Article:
A migraine left me speaking with a CHINESE accent

September 3, 2013 | by | 0 Comments
Sarah Colwill woke up speaking with a Chinese accent

Sarah Colwill woke up speaking with a Chinese accent

A British woman was struck with a chronic migraine which left her speaking with a permenant – CHINESE accent.

Stunned Sarah Colwill, 38, had a West Country drawl until she woke up one day sounding like she was from the Far East.

Doctors diagnosed Foreign Accent Syndrome (FAS), a rare condition brought on by an acute migraine which damages the part of the brain controlling speech.

It is a one-in-250 million condition and there are just 20 recorded cases in the world.

Despite lengthy elocution lessons and speech therapy, the married IT project co-ordinator continues to sound Chinese and suffers teases and taunts.

Married Sarah, who has two step-daughters, stars in a new BBC documentary, “The Woman Who Woke Up Chinese”, about the bizarre affliction.

Sarah, of Plymouth, Devon, said: “It’s just been such a horrible thing to go through.

“People automatically assume I’m foreign, for a start, then they like to try and work out where I might be from.

“I say Plymouth, and they say, no originally? People say to me, go on make an order – order fried rice.

“You don’t even know who you are anymore. It’s like you’re trapped inside yourself.”

Experts say FAS causes a ‘drawing out’ or ‘clipping’ of the vowels that mimics an accent even though the patient has limited exposure to that country.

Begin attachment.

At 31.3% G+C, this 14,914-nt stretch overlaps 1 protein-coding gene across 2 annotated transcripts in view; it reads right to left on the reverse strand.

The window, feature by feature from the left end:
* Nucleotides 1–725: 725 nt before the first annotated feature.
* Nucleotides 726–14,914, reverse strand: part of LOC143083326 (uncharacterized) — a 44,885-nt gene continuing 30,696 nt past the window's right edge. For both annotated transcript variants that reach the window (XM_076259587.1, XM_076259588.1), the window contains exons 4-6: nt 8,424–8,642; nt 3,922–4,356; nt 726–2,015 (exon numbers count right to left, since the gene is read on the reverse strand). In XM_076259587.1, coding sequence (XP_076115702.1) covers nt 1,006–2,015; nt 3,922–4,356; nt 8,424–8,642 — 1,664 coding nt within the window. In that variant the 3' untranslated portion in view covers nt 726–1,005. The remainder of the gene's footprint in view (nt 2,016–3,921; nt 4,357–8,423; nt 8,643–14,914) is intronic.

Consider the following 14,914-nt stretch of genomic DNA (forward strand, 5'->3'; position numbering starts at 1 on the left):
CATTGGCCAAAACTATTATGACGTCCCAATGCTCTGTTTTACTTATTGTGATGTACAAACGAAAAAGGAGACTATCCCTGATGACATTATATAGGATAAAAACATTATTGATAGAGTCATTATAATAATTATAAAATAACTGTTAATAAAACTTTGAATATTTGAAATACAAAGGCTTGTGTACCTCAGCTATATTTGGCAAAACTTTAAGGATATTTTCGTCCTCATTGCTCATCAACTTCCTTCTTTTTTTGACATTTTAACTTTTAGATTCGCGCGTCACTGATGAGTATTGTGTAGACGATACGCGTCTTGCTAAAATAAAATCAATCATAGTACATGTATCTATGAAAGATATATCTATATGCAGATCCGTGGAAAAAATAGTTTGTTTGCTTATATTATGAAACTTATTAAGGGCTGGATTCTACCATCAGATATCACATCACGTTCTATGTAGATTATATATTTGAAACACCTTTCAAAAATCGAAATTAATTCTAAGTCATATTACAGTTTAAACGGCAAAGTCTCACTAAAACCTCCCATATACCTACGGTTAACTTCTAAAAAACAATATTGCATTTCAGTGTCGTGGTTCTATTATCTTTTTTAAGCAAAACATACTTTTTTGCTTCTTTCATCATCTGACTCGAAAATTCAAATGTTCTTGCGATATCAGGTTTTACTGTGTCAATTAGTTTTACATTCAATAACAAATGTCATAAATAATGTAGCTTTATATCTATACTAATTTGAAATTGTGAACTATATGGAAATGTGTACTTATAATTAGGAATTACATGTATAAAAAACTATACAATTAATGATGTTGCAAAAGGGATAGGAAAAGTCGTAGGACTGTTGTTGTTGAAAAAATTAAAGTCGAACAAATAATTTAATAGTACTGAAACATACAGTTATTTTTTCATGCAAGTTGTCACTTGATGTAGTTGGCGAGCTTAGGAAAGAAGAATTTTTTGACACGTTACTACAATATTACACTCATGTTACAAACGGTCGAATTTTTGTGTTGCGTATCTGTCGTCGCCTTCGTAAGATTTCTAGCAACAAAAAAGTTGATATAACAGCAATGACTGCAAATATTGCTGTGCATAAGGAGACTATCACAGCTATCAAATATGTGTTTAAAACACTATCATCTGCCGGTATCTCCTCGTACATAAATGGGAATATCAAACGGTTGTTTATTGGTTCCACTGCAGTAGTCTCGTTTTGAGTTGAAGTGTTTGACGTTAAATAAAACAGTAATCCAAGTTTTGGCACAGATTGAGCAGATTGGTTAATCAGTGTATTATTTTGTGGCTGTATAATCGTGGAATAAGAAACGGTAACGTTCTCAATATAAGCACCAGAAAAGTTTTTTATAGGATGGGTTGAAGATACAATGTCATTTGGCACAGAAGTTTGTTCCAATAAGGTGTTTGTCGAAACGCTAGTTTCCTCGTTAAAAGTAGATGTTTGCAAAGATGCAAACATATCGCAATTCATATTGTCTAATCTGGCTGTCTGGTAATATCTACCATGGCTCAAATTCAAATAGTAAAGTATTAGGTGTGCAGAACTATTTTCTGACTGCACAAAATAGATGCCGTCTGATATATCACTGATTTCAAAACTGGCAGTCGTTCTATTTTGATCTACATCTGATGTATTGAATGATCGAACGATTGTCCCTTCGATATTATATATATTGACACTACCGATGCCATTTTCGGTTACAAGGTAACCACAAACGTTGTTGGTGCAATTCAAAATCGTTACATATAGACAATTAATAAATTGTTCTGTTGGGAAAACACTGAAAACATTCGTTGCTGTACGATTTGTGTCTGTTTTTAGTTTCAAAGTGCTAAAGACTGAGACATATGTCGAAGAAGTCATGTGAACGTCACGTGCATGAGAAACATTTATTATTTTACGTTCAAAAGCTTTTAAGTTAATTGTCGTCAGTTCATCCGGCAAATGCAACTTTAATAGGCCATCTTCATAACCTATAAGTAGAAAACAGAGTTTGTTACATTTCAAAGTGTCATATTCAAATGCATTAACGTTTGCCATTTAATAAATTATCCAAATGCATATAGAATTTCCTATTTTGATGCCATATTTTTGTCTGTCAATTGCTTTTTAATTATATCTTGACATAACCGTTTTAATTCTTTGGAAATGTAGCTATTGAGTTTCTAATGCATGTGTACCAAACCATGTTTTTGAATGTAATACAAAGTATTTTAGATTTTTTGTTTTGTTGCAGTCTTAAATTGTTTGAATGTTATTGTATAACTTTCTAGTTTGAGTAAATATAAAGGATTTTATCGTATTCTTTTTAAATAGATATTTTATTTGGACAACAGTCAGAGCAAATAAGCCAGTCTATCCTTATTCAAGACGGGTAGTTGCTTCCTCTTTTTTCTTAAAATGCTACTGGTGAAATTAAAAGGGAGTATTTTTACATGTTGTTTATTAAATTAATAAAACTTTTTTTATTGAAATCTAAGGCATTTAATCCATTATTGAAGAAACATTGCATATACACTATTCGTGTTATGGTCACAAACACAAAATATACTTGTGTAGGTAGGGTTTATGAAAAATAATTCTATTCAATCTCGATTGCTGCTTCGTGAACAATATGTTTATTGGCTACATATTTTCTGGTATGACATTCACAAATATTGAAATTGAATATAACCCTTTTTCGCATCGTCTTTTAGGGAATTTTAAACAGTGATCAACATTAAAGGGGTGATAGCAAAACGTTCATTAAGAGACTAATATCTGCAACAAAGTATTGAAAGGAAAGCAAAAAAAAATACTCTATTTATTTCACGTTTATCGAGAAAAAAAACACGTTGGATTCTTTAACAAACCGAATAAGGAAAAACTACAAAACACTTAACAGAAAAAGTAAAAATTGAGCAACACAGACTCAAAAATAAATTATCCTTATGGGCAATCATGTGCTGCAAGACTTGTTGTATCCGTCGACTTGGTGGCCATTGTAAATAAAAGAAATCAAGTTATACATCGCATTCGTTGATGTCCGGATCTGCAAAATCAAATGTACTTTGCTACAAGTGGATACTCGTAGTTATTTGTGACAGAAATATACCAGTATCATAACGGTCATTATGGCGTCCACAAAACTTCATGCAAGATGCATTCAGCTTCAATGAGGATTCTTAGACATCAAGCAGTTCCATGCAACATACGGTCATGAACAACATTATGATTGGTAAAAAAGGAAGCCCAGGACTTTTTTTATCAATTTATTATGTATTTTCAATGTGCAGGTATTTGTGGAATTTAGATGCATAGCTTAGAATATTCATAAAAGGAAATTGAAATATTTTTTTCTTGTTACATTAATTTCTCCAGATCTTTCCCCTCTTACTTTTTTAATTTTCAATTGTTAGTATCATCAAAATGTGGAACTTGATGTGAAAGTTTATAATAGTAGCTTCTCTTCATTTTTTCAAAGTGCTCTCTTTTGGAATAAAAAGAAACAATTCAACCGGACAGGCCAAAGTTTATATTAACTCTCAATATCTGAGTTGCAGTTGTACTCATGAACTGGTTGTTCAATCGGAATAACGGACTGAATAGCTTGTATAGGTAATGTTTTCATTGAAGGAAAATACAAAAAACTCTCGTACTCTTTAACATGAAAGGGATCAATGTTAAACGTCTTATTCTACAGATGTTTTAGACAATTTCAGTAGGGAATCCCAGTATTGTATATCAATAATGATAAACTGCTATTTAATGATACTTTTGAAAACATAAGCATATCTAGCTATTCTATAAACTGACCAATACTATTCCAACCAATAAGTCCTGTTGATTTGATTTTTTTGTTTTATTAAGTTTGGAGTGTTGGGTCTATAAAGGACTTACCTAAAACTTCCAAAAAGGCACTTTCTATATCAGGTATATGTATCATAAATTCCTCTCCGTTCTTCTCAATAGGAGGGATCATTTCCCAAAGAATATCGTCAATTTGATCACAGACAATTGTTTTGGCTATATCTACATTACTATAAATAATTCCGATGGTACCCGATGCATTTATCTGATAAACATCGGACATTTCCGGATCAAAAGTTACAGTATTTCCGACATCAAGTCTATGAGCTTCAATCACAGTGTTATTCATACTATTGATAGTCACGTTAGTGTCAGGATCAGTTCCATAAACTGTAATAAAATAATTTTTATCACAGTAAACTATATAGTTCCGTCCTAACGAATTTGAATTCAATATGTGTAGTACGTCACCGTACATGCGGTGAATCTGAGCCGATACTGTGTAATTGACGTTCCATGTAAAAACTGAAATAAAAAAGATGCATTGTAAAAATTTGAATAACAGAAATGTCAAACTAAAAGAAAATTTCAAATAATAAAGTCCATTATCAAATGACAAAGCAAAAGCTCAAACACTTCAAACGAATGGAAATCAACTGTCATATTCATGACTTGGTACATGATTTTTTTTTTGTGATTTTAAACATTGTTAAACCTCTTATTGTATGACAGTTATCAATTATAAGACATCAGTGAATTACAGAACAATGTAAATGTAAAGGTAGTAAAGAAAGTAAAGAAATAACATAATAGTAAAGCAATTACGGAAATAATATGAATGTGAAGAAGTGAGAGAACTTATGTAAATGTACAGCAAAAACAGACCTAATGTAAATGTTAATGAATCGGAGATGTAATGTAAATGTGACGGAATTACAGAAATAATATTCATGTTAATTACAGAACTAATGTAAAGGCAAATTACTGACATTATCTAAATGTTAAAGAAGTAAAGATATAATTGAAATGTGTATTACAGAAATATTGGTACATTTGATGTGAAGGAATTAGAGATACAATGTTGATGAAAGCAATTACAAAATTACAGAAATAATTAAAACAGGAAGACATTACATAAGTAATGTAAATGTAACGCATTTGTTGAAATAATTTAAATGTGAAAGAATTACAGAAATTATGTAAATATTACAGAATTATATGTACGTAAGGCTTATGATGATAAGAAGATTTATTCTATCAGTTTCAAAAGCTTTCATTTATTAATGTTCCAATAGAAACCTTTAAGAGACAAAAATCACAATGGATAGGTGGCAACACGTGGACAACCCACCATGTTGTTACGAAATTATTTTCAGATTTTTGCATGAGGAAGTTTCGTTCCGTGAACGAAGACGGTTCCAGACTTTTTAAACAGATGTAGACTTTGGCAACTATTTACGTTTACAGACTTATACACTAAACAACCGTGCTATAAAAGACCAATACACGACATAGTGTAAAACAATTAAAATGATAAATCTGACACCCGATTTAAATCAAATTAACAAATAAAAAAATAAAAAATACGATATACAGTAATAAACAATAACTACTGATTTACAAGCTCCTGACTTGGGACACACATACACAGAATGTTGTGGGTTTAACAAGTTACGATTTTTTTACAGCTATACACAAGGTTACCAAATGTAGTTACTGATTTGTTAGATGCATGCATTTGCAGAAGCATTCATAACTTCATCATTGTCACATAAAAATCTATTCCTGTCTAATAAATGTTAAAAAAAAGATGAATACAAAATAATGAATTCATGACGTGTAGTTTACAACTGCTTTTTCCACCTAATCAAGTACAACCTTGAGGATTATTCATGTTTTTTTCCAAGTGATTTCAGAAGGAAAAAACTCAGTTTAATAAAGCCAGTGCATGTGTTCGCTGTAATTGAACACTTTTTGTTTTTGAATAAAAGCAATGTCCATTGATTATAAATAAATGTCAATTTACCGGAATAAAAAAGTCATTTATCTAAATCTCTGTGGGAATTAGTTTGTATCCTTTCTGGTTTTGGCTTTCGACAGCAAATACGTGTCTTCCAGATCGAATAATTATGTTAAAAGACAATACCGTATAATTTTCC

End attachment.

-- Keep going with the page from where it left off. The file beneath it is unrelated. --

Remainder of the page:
Suffered have typically suffered severe migraines and headaches like the one Sarah experienced in March 2010 on the night of her sudden transformation.

Another victim, Kay Russell, 52, from Gloucestershire, who appears in the documentary, endured severe headaches for years before a migraine left her with a French accent.

FAS was first identified during the Second World War when a Norwegian woman was hit by shrapnel during an air raid.

She suffered brain damage and developed a strong German accent, which led to her being ostracised by her community in 1941.

Professor Nick Miller, one of only a handful of FAS experts across the globe, said: “There are some common threads that run through their stories.

“There’s a lot of frustration about “why me?” and “why is nobody able to explain why this has happened to me?”‘

Other cases include a 46-year-old American who began speaking in a French accent following a car crash, a British man sounding Mexican, a Norwegian developing a German accent, and a Portuguese man sounding Chinese.

The documentary aired last night on BBC One.

Category: Life

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